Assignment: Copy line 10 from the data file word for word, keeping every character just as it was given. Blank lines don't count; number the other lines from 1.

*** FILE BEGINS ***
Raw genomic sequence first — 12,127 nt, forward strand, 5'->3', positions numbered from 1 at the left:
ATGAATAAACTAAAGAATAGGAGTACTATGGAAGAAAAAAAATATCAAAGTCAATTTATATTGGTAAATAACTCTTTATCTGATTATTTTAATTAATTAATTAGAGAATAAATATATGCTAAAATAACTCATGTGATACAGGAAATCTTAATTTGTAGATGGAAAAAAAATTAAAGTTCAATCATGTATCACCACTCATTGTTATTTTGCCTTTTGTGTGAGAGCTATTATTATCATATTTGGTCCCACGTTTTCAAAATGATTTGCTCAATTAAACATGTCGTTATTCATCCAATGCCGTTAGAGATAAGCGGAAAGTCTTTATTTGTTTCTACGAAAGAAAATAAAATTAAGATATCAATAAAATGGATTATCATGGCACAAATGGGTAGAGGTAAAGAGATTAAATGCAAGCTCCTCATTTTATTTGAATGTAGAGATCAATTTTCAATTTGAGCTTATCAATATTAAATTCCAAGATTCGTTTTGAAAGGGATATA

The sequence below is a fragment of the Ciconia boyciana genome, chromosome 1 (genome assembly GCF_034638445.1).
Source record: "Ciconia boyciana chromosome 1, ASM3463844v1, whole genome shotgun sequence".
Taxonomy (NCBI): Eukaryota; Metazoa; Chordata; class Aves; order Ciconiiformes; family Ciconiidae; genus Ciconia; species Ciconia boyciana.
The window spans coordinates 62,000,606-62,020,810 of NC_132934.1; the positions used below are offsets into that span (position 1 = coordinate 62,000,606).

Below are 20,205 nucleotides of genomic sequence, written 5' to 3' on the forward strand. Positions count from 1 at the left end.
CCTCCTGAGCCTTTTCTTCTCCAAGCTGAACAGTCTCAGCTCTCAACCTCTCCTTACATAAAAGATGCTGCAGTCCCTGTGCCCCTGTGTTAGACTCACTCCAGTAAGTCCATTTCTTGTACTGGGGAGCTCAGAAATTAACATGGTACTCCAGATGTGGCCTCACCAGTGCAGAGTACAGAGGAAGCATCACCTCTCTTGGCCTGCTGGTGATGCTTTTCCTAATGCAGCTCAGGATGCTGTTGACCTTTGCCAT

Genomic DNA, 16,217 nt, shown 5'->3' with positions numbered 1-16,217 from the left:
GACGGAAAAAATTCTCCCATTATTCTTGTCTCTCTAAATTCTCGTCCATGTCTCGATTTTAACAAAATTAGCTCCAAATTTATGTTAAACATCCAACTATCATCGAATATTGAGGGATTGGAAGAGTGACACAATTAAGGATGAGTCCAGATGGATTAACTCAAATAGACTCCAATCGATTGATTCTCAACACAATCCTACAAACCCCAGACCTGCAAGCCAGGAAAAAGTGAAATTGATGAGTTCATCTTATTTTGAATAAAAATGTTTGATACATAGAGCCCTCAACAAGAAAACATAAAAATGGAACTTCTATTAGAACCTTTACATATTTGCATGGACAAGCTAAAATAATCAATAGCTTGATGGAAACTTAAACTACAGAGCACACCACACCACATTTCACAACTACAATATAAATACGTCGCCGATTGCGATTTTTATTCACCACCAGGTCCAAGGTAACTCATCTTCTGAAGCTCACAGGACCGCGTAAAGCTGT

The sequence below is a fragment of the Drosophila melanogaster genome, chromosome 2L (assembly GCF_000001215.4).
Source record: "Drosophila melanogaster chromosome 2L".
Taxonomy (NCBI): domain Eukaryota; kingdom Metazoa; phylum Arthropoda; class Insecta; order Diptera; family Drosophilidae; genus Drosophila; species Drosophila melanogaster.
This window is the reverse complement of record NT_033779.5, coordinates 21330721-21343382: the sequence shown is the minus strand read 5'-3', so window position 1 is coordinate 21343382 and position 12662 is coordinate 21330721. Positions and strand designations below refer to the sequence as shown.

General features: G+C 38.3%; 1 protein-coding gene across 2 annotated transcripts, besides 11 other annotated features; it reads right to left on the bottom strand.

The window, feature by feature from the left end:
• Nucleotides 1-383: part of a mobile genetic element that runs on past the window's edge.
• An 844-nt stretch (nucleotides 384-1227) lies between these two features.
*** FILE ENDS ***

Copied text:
GACGGAAAAAATTCTCCCATTATTCTTGTCTCTCTAAATTCTCGTCCATGTCTCGATTTTAACAAAATTAGCTCCAAATTTATGTTAAACATCCAACTATCATCGAATATTGAGGGATTGGAAGAGTGACACAATTAAGGATGAGTCCAGATGGATTAACTCAAATAGACTCCAATCGATTGATTCTCAACACAATCCTACAAACCCCAGACCTGCAAGCCAGGAAAAAGTGAAATTGATGAGTTCATCTTATTTTGAATAAAAATGTTTGATACATAGAGCCCTCAACAAGAAAACATAAAAATGGAACTTCTATTAGAACCTTTACATATTTGCATGGACAAGCTAAAATAATCAATAGCTTGATGGAAACTTAAACTACAGAGCACACCACACCACATTTCACAACTACAATATAAATACGTCGCCGATTGCGATTTTTATTCACCACCAGGTCCAAGGTAACTCATCTTCTGAAGCTCACAGGACCGCGTAAAGCTGT